En omarbetad version av en artikel jag skrev om Wikileaks för två år sedan har precis publicerats i International Journal of Communication. Numret av tidskriften innehåller en “Special Section” om Wikileaks – en synnerligen intressant digital företeelse (vid sidan av dess märklige upphovsman) som det nu länge varit ganska så tyst om. Min egen artikel, “Himalaya of Data” inleds så här:
On January 17, 2007, the Wayback Machine’s software crawler captured wikileaks.org for the first time. The crawler’s act of harvesting and documenting the Web meta-stored a developing site for “untraceable mass document leaking”—all in the form of an “anonymous global avenue for disseminating documents,” to quote the archived representational image of the site (Wayback Machine, 2007, para. 6). The initial WikiLeaks captures, and there were additional sweeps stored during the following months, vividly illustrate how WikiLeaks gradually developed into a site of global attention. The WikiLeaks logo, with its blue-green hourglass, was, for example, graphically present from the start, and later headings at the right were “news,” “FAQ,” “support,” “press,” and “links”—the latter directing users to various network services for anonymous data publication as i2P.net or Tor. Interestingly, links to the initial press coverage on Wikileaks are kept—which is not always the case at Wayback Machine—and can still be accessed. Apparently, one of the first online articles to mention what the site was about stated: “a new internet initiative called WikiLeaks seeks to promote good government and democratization by enabling anonymous disclosure and publication of confidential government records” (Wayback Machine, 2007, para. 18).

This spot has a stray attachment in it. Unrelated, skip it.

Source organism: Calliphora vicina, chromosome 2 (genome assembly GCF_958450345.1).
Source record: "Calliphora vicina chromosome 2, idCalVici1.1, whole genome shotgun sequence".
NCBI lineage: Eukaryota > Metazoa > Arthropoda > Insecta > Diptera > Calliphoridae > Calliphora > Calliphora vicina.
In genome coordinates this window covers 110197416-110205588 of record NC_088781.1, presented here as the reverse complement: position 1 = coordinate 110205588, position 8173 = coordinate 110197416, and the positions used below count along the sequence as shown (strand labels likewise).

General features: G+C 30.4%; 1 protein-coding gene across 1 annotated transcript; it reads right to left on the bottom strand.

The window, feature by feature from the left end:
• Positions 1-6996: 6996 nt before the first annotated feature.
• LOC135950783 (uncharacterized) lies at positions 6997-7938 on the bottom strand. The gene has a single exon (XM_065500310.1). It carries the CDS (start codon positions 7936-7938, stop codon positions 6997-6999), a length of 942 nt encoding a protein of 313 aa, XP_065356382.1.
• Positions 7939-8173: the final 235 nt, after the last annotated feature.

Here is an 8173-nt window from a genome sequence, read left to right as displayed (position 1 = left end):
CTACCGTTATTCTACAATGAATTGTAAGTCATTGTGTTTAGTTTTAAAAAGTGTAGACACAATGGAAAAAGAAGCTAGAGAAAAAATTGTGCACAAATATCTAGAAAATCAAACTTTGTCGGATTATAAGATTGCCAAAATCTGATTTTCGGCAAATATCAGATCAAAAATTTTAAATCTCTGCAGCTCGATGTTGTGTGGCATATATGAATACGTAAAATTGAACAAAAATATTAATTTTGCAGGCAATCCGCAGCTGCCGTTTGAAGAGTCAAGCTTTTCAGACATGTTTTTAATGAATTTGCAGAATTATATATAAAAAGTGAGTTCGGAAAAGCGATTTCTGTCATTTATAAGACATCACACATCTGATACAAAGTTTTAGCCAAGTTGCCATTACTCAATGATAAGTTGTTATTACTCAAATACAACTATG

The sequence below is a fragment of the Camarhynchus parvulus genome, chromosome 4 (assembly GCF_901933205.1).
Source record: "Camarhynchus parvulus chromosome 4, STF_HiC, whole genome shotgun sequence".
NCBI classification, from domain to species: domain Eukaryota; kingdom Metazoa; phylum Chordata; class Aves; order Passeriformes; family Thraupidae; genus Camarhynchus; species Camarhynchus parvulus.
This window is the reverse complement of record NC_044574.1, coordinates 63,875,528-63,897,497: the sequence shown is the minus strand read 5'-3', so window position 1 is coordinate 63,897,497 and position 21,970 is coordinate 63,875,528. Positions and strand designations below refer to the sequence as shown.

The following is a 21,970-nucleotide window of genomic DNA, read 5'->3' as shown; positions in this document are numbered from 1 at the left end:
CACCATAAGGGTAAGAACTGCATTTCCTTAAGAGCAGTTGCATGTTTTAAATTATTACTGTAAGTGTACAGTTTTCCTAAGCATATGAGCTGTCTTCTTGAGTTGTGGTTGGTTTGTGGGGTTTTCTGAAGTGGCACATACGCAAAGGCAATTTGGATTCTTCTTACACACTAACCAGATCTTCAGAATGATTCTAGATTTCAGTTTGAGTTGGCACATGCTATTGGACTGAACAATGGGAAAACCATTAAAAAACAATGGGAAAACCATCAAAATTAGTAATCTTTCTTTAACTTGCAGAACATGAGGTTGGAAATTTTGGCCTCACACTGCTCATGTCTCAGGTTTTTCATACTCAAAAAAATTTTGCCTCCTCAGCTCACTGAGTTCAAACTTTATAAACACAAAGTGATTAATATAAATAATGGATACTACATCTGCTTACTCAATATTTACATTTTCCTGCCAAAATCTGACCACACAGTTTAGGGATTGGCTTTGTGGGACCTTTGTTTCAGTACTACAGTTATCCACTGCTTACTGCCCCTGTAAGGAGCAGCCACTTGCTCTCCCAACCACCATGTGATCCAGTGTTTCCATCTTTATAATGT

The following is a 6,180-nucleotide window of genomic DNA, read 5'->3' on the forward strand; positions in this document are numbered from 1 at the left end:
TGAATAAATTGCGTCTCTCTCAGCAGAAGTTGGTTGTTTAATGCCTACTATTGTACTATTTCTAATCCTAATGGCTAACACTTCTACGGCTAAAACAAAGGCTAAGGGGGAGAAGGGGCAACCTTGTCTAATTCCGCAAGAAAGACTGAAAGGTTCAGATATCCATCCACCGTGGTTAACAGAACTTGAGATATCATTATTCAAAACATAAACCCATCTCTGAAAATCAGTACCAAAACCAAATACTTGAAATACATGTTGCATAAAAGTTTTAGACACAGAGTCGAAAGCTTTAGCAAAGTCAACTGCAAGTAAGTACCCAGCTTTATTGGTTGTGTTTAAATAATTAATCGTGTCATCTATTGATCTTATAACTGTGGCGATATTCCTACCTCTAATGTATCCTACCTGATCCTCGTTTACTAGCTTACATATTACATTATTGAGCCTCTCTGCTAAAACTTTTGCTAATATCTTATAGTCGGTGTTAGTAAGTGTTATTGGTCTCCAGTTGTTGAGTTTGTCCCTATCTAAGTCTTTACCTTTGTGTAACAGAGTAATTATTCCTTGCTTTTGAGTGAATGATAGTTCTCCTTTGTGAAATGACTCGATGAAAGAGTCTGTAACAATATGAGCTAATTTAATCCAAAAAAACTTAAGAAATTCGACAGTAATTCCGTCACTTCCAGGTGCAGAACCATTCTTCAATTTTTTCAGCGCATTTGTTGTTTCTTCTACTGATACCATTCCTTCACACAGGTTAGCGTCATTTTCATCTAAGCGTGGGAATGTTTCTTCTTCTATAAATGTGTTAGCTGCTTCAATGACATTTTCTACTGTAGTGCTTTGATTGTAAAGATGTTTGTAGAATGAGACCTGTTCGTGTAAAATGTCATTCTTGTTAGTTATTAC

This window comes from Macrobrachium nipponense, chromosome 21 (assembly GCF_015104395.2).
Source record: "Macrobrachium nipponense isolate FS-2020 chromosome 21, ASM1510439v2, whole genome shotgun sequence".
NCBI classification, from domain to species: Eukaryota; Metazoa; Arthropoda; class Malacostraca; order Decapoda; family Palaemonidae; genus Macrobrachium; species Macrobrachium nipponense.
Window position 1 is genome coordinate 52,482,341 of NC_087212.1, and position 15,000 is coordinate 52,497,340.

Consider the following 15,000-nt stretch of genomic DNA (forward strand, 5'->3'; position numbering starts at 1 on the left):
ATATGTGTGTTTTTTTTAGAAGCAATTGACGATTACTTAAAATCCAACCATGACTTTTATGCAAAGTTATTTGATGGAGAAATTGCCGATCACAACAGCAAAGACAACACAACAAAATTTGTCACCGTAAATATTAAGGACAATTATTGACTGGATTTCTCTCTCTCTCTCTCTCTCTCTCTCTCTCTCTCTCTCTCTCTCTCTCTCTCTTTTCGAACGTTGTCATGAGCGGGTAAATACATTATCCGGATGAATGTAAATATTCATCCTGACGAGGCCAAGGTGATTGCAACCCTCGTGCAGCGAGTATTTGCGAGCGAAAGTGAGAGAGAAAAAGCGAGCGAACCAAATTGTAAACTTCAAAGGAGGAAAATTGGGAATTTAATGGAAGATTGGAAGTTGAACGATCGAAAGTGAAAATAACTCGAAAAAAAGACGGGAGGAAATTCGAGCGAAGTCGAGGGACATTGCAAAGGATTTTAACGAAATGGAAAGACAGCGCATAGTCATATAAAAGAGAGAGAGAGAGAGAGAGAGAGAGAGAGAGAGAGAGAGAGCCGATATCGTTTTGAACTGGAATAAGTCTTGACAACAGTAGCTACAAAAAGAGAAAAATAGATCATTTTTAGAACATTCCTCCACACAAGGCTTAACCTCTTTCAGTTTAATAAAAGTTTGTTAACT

International Journal of Communication har öppen access till alla artiklar – min text kan laddas ned här: int_journal_communication_snickars_wikileaks.